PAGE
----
The amount of air that you move in and out of your lungs while breathing normally is called TIDAL VOLUME. This amount of air provides enough oxygen for a person who is resting. It is possible to inhale and exhale more forcefully  the maximum amount of air moved in and out of the lungs is called the VITAL CAPACITY. In this activity, you will be measuring the vital capacity and the tidal volume of your own lungs, this actual number can then be compared with a number derived from an equation that measures vital capacity. In effect, you are measuring an actual number, based on laboratory measurements, to a theoretical number, based on an equation. If you have any breathing difficulties (asthma or other condition), you should not participate in this activity, instead only take the data on your lab partner or group.
Materials  Balloons, metric ruler, meter stick, bathroom scale (optional)
1. Measuring Tidal Volume  Stretch a round balloon several times to stretch it out. Inhale normally and then exhale normally into the balloon. Do not force your breathing. Pinch the end of the balloon and measure its diameter. Repeat this so that you have 3 total measurements and can take the average and record in the data table.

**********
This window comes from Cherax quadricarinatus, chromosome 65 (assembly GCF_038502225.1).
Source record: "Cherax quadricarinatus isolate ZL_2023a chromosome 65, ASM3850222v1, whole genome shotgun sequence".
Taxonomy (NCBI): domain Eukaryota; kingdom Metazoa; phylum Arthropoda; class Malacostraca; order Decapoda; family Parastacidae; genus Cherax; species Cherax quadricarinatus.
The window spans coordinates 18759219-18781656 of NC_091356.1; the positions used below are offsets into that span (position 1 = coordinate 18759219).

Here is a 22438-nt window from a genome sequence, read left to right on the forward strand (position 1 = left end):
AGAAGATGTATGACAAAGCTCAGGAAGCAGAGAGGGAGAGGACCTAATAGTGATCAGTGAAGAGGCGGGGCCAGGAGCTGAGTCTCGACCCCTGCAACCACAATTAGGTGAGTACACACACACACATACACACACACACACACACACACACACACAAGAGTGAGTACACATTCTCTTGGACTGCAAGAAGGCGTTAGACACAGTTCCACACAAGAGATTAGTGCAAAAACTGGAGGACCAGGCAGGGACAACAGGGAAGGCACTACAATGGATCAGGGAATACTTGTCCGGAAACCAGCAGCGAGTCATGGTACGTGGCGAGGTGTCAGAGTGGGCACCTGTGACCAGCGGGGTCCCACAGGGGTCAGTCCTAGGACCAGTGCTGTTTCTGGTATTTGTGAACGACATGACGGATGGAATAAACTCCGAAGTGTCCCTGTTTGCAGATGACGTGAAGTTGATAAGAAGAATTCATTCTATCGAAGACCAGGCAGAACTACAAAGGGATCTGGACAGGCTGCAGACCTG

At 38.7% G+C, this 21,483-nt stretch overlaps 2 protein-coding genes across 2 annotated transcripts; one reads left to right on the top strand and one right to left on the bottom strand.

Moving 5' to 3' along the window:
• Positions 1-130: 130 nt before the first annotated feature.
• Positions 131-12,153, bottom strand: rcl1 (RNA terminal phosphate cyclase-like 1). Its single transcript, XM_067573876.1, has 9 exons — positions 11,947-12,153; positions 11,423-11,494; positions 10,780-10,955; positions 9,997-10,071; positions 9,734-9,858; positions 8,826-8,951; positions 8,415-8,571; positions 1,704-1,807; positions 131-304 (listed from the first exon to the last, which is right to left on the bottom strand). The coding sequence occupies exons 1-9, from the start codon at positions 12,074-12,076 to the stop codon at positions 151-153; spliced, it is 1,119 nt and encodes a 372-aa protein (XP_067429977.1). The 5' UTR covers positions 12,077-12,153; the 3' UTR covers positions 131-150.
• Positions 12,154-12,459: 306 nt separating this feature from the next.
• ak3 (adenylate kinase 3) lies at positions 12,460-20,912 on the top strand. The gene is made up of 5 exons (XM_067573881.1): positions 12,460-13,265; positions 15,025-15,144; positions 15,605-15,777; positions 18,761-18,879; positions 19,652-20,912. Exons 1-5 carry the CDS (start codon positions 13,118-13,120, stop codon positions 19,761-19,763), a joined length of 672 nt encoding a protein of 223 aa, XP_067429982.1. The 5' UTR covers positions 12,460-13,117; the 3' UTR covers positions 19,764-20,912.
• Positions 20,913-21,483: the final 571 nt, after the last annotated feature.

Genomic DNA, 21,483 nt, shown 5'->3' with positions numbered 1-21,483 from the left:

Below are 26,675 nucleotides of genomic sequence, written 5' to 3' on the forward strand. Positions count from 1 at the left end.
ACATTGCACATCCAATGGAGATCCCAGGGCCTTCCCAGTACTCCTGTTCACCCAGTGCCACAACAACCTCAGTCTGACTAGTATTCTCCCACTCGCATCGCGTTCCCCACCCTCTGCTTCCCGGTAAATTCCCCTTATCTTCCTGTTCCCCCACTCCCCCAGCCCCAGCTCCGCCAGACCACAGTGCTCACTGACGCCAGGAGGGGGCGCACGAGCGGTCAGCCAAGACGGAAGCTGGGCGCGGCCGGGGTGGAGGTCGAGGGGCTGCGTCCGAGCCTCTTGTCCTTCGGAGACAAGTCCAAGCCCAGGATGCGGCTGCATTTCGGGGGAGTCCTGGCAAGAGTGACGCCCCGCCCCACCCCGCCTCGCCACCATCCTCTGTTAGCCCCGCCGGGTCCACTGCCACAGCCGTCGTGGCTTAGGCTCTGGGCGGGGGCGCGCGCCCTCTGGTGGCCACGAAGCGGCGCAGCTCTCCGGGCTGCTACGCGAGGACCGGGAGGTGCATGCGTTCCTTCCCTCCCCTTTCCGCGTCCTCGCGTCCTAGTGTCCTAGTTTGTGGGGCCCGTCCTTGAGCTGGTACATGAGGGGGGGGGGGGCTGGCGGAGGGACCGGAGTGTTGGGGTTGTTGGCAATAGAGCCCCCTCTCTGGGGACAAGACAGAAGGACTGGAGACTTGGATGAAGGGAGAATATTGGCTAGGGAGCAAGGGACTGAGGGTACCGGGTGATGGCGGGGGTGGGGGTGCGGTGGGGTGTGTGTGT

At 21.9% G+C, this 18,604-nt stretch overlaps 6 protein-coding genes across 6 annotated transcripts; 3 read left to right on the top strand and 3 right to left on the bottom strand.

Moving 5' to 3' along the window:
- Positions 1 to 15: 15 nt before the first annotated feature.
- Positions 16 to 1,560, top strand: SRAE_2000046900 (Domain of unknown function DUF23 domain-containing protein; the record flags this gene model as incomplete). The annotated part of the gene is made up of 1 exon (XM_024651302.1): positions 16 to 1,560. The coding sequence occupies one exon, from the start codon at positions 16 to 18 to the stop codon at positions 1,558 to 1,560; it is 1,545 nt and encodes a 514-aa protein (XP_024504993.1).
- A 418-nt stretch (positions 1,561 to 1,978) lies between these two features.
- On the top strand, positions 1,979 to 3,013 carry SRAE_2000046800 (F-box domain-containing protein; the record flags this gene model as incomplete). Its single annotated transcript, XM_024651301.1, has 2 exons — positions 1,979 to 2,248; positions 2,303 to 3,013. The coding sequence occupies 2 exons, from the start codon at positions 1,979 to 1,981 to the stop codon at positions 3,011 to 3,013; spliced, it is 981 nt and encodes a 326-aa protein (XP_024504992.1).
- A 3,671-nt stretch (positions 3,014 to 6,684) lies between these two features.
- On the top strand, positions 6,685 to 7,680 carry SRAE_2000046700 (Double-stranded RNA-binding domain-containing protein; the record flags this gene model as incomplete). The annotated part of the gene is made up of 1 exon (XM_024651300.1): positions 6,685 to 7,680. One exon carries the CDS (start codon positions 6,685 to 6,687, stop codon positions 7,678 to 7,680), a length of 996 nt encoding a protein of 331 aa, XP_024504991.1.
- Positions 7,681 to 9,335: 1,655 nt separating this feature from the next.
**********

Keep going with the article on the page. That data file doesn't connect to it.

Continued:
2. Measuring Vital Capacity  Repeat the procedure, only this time inhale as much air as you can and exhale forcefully. Record three measurements in the data table.
3. Convert the diameters to a volume using the graph and record this in your table.
4. Estimated Vital Capacity
Research has shown that the capacity of a person's lungs is proportional to the surface area of his or her body. To find the surface area, you will need to know your height and weight. There are a couple of different ways to calculate your body surface area mathematically. Either use the equation below or go to a website that has an automatic calculator. (A google search on "body surface area calculator will yield many pages that have these calculators)
Once you have calculated your surface area, a second equation will calculate your estimated vital capacity.
Males: SA x 2500
Females SA x 2000
Tidal
Volume

Vital
Capacity

Estimated
Vital Capacity


Balloon Diameter  Volume (from graph)  Balloon Diameter  Volume (from graph) 


Trial


1


2


3


Average

1. Why is it important to measure tidal volume and vital capacity three times and then get an average?
2. Compare your data to other members of the class. How can you account for differences?
3. How does your measured vital capacity compare to the vital capacity you estimated using the formula? Which do you think is more accurate and why?
4. How might an athlete's vital capacity compare to a nonathlete? Explain your reasoning.
1. Examine the data table of a person who entered into a training program. This person's vital capacity was measured over a 60 day period. Use the data to construct a graph.
Day
of Training 
Vital
Capacity 
0 
4800 
10 
4840 
20 
4890 
30 
4930 
40 
4980 
50 
5180 
60 
5260 
2. What happened to the person's vital capacity over the course of the training period?
3. What probably caused the change?
4. How might vital capacity be important to a musician?